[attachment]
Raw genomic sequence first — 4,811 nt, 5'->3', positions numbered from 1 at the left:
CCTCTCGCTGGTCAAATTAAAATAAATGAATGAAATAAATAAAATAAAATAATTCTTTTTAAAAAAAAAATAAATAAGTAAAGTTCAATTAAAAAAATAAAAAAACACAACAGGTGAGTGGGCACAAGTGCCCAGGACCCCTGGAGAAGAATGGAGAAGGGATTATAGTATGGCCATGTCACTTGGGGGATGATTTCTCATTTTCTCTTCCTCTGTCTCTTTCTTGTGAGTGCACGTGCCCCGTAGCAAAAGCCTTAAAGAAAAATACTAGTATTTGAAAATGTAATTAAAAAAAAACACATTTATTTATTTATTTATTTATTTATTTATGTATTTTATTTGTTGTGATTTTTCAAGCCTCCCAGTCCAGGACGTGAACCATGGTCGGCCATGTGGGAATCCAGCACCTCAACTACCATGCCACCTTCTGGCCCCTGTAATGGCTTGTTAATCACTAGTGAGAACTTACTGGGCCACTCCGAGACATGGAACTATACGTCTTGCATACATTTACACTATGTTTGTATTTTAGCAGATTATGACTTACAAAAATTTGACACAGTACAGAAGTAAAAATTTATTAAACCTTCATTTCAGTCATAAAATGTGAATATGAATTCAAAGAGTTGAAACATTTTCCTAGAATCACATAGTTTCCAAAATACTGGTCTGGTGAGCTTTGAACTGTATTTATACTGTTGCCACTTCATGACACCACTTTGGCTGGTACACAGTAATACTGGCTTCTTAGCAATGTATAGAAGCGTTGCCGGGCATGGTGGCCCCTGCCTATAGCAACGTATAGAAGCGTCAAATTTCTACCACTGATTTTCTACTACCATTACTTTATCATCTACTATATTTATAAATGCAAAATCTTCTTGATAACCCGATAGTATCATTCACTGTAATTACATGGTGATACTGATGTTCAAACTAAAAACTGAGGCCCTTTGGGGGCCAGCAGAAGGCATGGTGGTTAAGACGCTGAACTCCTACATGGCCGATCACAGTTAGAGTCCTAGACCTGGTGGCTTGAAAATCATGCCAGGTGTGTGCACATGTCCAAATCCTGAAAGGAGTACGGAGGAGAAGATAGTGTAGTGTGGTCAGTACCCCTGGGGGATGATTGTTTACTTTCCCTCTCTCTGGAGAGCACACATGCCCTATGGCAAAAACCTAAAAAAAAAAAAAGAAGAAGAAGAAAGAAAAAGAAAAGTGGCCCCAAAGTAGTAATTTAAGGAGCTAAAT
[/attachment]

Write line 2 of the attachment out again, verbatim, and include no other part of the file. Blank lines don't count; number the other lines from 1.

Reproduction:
CCTCTCGCTGGTCAAATTAAAATAAATGAATGAAATAAATAAAATAAAATAATTCTTTTTAAAAAAAAAATAAATAAGTAAAGTTCAATTAAAAAAATAAAAAAACACAACAGGTGAGTGGGCACAAGTGCCCAGGACCCCTGGAGAAGAATGGAGAAGGGATTATAGTATGGCCATGTCACTTGGGGGATGATTTCTCATTTTCTCTTCCTCTGTCTCTTTCTTGTGAGTGCACGTGCCCCGTAGCAAAAGCCTTAAAGAAAAATACTAGTATTTGAAAATGTAATTAAAAAAAAACACATTTATTTATTTATTTATTTATTTATTTATGTATTTTATTTGTTGTGATTTTTCAAGCCTCCCAGTCCAGGACGTGAACCATGGTCGGCCATGTGGGAATCCAGCACCTCAACTACCATGCCACCTTCTGGCCCCTGTAATGGCTTGTTAATCACTAGTGAGAACTTACTGGGCCACTCCGAGACATGGAACTATACGTCTTGCATACATTTACACTATGTTTGTATTTTAGCAGATTATGACTTACAAAAATTTGACACAGTACAGAAGTAAAAATTTATTAAACCTTCATTTCAGTCATAAAATGTGAATATGAATTCAAAGAGTTGAAACATTTTCCTAGAATCACATAGTTTCCAAAATACTGGTCTGGTGAGCTTTGAACTGTATTTATACTGTTGCCACTTCATGACACCACTTTGGCTGGTACACAGTAATACTGGCTTCTTAGCAATGTATAGAAGCGTTGCCGGGCATGGTGGCCCCTGCCTATAGCAACGTATAGAAGCGTCAAATTTCTACCACTGATTTTCTACTACCATTACTTTATCATCTACTATATTTATAAATGCAAAATCTTCTTGATAACCCGATAGTATCATTCACTGTAATTACATGGTGATACTGATGTTCAAACTAAAAACTGAGGCCCTTTGGGGGCCAGCAGAAGGCATGGTGGTTAAGACGCTGAACTCCTACATGGCCGATCACAGTTAGAGTCCTAGACCTGGTGGCTTGAAAATCATGCCAGGTGTGTGCACATGTCCAAATCCTGAAAGGAGTACGGAGGAGAAGATAGTGTAGTGTGGTCAGTACCCCTGGGGGATGATTGTTTACTTTCCCTCTCTCTGGAGAGCACACATGCCCTATGGCAAAAACCTAAAAAAAAAAAAAGAAGAAGAAGAAAGAAAAAGAAAAGTGGCCCCAAAGTAGTAATTTAAGGAGCTAAAT